If all goes according to plan, the European probe Huygens could push back the frontiers of knowledge about the solar system.
For more than four hours, the scout will relay back to its mothership data which could help explain the chemical reactions that enabled life to appear on Earth several billion years ago.
"Titan has a very thick nitrogen atmosphere which also contains lots of methane, and where you see methane you have complex organic [carbon] chemistry," Huygens project manager Jean-Pierre Lebreton said from mission control in Germany.
"We suspect that Titan's atmosphere is undergoing the same type of chemical reactions that took place on Earth way before life appeared. These precursors are called prebiotic chemistry, in other words, the chemistry which took place on Earth before the emergence of life."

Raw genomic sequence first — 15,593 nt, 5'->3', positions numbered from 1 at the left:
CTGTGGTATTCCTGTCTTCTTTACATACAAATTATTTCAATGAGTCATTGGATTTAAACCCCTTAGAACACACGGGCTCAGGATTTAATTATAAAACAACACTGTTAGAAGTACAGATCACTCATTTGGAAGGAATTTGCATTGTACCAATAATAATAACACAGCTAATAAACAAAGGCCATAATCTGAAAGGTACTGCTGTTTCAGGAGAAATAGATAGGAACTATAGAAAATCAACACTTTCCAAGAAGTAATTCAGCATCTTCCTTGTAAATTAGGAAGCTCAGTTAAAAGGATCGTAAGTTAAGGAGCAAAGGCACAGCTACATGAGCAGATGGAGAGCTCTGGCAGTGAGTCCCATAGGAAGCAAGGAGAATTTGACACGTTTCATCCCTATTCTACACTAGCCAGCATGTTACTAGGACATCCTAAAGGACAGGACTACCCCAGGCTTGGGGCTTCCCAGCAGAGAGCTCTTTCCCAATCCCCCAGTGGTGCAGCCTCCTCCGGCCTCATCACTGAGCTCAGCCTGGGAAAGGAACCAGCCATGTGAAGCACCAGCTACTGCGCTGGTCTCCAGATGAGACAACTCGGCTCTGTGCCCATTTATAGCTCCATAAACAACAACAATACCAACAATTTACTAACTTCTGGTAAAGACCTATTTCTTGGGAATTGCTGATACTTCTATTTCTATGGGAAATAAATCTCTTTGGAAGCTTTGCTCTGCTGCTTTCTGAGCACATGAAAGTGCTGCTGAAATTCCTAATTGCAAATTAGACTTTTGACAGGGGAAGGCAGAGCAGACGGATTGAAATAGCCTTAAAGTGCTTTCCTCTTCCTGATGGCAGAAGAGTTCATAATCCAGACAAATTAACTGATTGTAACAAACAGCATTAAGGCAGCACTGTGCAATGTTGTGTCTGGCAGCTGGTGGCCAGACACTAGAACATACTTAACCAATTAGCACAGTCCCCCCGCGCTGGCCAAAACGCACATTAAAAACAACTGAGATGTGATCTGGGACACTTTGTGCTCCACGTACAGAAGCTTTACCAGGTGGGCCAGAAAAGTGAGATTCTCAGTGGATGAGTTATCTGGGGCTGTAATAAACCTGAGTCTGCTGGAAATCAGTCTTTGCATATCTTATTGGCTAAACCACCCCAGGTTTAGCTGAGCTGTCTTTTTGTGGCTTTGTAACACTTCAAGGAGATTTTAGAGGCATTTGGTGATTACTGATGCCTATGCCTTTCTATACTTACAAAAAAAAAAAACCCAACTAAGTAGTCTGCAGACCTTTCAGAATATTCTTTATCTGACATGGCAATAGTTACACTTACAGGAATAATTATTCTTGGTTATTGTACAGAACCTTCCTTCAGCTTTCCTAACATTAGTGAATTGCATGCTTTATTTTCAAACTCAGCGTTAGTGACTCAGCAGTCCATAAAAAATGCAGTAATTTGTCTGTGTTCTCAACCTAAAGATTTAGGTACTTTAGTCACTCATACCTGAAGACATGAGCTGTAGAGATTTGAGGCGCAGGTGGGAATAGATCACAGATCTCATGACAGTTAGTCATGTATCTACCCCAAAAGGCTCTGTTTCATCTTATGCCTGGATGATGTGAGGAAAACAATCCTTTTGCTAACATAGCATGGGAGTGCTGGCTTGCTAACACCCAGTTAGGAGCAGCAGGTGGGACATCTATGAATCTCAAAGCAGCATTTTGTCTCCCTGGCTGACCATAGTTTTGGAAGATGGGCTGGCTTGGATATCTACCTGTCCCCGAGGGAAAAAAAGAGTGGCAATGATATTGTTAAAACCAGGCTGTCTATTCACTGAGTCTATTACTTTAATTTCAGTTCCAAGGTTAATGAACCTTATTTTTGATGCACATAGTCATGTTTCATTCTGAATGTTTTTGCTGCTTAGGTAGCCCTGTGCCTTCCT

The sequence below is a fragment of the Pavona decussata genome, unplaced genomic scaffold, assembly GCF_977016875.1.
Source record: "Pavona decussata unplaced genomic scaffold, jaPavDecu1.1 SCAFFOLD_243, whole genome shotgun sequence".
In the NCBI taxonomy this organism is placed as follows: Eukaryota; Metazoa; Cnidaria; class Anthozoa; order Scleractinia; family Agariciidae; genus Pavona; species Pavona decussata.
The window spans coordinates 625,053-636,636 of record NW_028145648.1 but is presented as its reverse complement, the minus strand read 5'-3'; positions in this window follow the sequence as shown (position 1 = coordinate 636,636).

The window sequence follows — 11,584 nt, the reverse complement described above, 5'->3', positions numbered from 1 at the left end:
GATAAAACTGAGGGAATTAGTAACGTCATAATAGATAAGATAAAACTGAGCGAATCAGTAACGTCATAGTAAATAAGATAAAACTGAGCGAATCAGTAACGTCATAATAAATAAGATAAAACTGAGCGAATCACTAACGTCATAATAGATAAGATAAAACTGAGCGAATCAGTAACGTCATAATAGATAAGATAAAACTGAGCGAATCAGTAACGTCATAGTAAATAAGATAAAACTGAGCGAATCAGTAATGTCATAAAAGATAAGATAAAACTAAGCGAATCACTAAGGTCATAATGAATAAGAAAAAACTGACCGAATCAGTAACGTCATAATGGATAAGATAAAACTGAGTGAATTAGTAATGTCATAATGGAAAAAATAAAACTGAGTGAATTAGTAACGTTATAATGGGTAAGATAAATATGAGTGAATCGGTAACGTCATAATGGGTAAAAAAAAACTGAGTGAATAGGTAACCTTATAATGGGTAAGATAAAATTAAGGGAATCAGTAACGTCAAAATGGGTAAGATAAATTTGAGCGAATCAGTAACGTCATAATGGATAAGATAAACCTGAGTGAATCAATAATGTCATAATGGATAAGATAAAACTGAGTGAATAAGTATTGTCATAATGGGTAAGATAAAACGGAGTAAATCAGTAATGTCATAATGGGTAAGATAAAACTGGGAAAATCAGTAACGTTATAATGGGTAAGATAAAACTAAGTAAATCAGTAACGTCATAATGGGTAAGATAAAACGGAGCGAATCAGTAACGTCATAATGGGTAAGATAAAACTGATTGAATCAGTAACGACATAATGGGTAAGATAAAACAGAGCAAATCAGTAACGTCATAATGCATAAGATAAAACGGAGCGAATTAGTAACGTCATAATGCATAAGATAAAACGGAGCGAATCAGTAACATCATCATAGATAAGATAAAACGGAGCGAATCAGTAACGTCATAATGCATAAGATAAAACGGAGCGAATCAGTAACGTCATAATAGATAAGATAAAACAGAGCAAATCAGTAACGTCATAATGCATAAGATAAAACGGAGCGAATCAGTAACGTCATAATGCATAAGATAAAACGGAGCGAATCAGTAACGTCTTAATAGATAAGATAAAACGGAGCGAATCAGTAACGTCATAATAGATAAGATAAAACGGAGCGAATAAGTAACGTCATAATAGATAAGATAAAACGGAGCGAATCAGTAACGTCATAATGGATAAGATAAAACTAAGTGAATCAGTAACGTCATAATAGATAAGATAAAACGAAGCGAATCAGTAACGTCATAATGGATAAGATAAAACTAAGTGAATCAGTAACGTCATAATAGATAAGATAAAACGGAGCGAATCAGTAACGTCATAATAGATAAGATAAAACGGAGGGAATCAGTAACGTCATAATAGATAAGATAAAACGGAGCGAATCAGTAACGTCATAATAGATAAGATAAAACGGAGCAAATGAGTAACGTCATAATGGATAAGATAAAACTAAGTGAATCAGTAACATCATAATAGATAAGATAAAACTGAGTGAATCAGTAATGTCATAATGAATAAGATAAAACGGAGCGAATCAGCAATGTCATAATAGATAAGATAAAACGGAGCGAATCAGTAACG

The descent is the high point of a $3.2 billion, 20-year cooperative venture between the US and Europe.
Cassini, a powerful unmanned Nasa orbiter studded with hi-tech scanners to map Saturn, was launched in October 1997, with Huygens taking a piggyback ride.
Put together, the tandem was a monster: 5.6 tonnes in weight, 6.7 metres long and 4 metres wide, making it one of the biggest interplanetary payloads ever launched.
Cassini-Huygens was so heavy that no rocket of sufficient size was available to give it a big enough push to reach Saturn directly.
So the spacecraft was sent on an elaborate game of solar system pinball.
On a 2.1-billion-kilometre trek, it looped twice around the sun, twice around Venus, once around Earth and once around Jupiter, picking up gravity "assists" that, like a slingshot, helped it build up enough speed to reach the outer solar system.